Vulnerable indigenous communities could be at risk of being 'overwhelmed' by COVID-19 if their vaccination rates continue to dwindle, the Queensland Aboriginal and Islander Health Council says.
Modelling based on current vaccination rates for indigenous populations suggests the 80 per cent inoculation target for first nations Queenslanders won't be achieved until February 2022.
The QAIHC says current health data shows 34.2 per cent of indigenous Queenslanders have had at least one vaccine dose.
The state's lowest vaccinated indigenous population is in central Queensland at 17.78 per cent fully vaccinated, with Townsville second last at 19.19 per cent.
With target vaccination rates being set, and the notion of opening the borders to 'live with the virus', Queensland's First Nations communities face the very real threat of being completely overwhelmed by COVID-19, QAIHC chair Matthew Cooke says.
"Targeted investment is needed immediately from both levels of government, otherwise our mob will be left behind when the borders open and be left most vulnerable to this virus", Mr Cooke said.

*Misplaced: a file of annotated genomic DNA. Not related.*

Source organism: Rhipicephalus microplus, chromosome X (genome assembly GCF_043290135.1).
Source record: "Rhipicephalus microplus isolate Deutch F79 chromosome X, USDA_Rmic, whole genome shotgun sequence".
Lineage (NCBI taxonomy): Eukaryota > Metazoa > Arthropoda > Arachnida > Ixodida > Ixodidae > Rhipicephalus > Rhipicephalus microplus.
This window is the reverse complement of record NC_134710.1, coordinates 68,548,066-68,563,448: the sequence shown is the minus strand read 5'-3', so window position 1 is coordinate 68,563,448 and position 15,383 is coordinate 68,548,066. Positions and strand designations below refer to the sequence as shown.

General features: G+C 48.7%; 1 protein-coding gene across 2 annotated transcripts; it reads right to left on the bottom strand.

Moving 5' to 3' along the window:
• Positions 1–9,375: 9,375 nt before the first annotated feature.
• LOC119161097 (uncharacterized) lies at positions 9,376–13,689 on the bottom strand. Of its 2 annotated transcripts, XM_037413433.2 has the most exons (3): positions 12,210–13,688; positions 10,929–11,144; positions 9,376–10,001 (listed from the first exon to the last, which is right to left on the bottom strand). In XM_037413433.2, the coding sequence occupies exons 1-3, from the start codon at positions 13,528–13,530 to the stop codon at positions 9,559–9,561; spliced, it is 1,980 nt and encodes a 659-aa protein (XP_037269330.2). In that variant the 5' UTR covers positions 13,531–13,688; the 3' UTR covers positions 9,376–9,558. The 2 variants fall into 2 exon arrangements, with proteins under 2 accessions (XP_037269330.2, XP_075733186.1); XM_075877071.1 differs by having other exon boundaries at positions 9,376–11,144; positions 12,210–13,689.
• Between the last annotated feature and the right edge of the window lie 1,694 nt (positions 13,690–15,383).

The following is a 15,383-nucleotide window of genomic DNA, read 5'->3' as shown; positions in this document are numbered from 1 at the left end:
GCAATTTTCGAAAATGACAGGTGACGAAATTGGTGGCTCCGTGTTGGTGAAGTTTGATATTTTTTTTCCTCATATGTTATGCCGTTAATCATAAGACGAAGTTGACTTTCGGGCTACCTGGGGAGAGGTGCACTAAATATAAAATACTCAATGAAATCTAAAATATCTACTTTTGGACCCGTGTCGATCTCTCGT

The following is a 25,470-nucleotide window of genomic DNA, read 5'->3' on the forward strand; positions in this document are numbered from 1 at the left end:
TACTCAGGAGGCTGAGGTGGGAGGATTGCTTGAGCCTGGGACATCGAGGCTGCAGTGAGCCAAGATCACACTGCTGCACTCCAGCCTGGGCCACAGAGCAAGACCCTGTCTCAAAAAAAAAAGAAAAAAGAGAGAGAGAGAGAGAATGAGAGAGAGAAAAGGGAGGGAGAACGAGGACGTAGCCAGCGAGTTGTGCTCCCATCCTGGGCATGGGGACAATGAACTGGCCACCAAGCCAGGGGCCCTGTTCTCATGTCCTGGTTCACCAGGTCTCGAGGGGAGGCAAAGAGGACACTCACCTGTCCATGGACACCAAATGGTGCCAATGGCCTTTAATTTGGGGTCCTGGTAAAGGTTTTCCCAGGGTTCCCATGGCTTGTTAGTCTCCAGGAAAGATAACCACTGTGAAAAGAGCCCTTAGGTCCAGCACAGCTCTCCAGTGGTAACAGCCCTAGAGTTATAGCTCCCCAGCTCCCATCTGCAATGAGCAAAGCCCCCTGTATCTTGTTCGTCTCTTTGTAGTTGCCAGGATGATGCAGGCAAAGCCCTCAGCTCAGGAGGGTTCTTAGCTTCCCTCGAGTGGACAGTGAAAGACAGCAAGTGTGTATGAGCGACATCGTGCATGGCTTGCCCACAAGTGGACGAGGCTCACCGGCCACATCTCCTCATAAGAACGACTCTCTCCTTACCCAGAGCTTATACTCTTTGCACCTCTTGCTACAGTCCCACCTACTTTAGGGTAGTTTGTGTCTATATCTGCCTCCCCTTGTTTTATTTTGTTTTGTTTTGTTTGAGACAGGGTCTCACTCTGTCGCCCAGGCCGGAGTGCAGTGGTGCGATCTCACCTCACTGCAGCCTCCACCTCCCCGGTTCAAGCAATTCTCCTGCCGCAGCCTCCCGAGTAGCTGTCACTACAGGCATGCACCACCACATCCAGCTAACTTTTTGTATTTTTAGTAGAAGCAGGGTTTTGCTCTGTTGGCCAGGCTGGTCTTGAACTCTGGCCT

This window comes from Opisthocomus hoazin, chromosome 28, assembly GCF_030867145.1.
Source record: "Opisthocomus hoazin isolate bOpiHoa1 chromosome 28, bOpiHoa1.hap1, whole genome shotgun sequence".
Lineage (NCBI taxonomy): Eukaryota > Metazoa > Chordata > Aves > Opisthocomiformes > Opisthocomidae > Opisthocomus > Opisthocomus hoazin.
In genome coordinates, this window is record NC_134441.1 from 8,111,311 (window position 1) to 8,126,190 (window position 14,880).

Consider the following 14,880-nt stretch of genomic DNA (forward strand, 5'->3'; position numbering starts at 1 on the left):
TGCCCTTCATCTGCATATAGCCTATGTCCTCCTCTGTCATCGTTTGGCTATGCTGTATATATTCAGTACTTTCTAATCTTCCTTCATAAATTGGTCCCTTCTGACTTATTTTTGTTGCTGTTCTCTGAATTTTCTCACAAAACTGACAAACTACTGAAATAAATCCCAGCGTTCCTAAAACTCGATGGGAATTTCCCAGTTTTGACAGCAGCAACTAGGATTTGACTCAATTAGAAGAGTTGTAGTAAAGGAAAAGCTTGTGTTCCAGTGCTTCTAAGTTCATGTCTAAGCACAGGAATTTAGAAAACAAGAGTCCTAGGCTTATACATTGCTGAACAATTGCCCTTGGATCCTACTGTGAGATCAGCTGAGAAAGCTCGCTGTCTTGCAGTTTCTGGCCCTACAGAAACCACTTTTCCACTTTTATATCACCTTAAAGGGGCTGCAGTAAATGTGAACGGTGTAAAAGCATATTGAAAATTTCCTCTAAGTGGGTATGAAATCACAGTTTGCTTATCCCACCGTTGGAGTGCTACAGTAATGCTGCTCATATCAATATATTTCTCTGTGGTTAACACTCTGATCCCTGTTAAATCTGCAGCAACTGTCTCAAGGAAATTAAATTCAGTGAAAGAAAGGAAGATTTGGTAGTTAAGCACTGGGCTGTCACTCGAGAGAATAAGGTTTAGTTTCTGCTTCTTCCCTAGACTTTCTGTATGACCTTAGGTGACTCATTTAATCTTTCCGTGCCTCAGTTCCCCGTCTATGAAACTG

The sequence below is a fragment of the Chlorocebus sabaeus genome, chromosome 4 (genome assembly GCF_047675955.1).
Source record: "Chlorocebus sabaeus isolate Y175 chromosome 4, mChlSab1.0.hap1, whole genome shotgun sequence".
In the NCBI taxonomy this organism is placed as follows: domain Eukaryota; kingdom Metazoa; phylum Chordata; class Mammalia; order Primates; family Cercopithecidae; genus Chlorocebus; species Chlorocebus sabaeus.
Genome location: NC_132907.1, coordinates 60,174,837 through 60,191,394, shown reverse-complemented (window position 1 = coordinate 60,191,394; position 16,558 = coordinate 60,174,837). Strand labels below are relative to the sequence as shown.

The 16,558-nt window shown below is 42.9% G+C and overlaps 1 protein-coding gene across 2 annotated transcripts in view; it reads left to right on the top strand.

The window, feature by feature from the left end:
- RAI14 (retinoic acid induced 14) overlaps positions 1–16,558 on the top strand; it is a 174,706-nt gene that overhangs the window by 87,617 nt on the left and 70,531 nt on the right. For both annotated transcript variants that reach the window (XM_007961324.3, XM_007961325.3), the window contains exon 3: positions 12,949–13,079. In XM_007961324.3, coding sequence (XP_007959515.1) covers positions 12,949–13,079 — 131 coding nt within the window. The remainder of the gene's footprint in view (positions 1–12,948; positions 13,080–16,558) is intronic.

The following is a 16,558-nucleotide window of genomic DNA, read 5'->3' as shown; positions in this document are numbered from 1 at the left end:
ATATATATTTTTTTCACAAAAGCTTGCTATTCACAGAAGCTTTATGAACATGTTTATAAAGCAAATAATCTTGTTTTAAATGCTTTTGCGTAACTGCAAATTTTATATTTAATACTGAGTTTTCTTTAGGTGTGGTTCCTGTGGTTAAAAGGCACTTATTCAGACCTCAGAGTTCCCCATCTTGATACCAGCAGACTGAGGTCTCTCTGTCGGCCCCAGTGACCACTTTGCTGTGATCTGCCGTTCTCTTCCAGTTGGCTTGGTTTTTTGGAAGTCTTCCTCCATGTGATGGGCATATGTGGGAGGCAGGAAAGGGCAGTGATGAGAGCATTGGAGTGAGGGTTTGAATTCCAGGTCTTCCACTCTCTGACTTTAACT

He says the vaccination gap is a grave cause for concern, particularly as discussions shift to reopening borders.
"We understand that the Queensland Government and National Cabinet are considering options around opening state and territory borders and have come to the position that community transmission is unavoidable, meaning that we will have to live with the virus," he said.
"Before this becomes a reality, we're urging the Premier to act further by investing in a targeted response to rapidly address current and on-going challenges faced by First Nations peoples.
The QAIHC are seeking targeted investments into NGO service providers to prioritise boosting indigenous vaccination rates across the state.
Addressing vaccine hesitancy is also a rising issue as pressures mount for open borders amongst a lagging vaccination rate by indigenous populations in the state.
""Every day we're tackling fear, misinformation and disinformation when it comes to the COVID-19 vaccine," Mr Cooke said.
"We're localising the Make the Choice campaign to empower and embody the ongoing self-determination of First Nations people and deliver credible information to all Queenslanders; but we could be doing more with the right resources.
"We need further investment from the government as soon as possible to ensure vaccination rates can continue to rise for First Nations Queenslanders without increasing their risk of contracting the virus."